Could a new discovery hold the key to controlling diabetes?

Could a new discovery hold the key to controlling diabetes?

Many people are surprised to find out that the duck-billed platypus is venomous. But they may be more shocked to learn that this venom may hold the key that unlocks new treatments for Type 2 diabetes in humans, according to a new study.

Australian researchers found that the same hormone that regulates the animal’s blood sugar is produced in their venom. This hormone, glucagon-like peptide-1 (GLP-1), is normally secreted in the gut of both people and animals and causes the body to release insulin and lower blood sugar levels.

In people, the GLP-1 hormone typically breaks down within minutes. In people with type 2 diabetes, the short life span of the hormone isn’t enough to maintain the right insulin-blood sugar balance.

But researchers discovered that platypuses and their monotreme (egg-laying mammals) Australian cousins, the spiny ant eater (echidna), have evolved changes in GLP-1 that resist this rapid deterioration. This stability makes the platypus-version of the hormone a possible starting point for developing new medications that could help diabetics.

“Obviously this is very preliminary research, but it certainly points in a promising direction for people who have diabetes,” says Dr. Varsha Bhan, an internal medicine physician on staff at Advocate South Suburban Hospital in Hazel Crest, Ill. “GLP-1 plays a significant role in insulin release and regulation, so any advances in that area could make a big difference.”

The Centers for Disease Control and Prevention reports that 29.1 million people in the U.S. have diabetes and more than 8 million are undiagnosed. According to Dr. Bhan, people develop diabetes because their pancreas doesn’t produce enough insulin or it doesn’t recognize the insulin the body makes.

“For many people, diabetes can be prevented or managed through a sensible diet and regular exercise,” she says. “But any and all help is welcome as we all work to minimize the effects of this potentially very dangerous chronic disease.”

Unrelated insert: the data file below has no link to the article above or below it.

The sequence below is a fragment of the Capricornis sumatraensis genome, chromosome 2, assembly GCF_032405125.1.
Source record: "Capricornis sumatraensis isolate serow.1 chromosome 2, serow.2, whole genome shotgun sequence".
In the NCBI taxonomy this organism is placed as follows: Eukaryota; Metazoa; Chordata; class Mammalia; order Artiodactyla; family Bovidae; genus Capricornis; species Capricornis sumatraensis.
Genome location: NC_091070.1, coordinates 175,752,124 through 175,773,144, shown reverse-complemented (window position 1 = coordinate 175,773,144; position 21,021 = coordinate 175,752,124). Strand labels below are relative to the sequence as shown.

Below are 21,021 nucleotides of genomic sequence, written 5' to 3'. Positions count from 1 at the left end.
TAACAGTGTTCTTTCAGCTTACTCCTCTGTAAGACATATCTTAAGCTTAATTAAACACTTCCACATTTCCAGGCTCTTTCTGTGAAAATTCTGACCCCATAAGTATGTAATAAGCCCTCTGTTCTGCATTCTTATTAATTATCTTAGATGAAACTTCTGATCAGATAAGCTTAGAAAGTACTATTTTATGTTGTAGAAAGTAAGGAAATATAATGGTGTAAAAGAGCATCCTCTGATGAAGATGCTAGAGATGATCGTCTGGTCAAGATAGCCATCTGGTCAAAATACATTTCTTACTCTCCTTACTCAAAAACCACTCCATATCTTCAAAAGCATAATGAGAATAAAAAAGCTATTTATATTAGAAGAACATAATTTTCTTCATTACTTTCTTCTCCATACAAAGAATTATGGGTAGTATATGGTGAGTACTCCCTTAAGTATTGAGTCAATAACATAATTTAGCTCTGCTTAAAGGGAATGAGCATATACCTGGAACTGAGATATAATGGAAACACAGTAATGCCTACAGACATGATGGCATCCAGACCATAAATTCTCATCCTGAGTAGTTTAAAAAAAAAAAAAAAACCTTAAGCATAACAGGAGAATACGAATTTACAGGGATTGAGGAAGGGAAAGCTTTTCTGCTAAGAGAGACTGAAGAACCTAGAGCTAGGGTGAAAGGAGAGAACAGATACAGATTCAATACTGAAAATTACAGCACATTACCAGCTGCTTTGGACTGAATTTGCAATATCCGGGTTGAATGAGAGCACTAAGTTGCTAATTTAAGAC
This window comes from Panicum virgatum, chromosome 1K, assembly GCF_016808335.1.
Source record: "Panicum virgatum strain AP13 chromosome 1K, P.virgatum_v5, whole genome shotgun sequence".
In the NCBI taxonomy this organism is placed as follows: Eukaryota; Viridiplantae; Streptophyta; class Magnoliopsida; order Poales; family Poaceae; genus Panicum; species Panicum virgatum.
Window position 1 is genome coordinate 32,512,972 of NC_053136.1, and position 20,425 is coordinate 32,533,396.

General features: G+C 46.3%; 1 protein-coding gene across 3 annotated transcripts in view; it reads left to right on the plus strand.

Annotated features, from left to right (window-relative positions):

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  1. Interesting developments but disappointed that you refer to people with diabetes as “diabetics”. “In alignment with the American Diabetes Association’s (ADA’s) position that diabetes does not define people, the word “diabetic” will no longer be used when referring to individuals with diabetes in the “Standards of Medical Care in Diabetes.” The ADA will continue to use the term “diabetic” as an adjective for complications related to diabetes (e.g., diabetic retinopathy).”

  2. Thank you very much for the clarification. Absolutely no disrespect was intended. I was not aware of the ADA’s position and language recommendation. But, I am actively working on my “people first” language and this should have come into play in this instance. I have forwarded your note to our editors so that they may be able to use this information to educate other authors about this important point. I appreciate you taking the time to comment.

  3. I don’t feel the answer should come at the expense of any animal.

  4. I would be more interested in a study showing the relationship between the introduction of both “fortified whole grains” and the current love affair in GMO grains n the increase of type 2 diabetes in the population as a whole.

  5. How is it that is venom is a new found key to control diabetes, and not one to cure it? It seems that making a new medicine is always the goal in these new discoveries, but finding a cure should be the objective.

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About the Author

Nate Llewellyn
Nate Llewellyn

Nate Llewellyn, health enews contributor, is a manager of public affairs at Advocate Medical Group. Nate began his career as a journalist and builds daily on his nearly 20 years of writing experience. He spends most of his free time following his wife to their two sons’ various activities.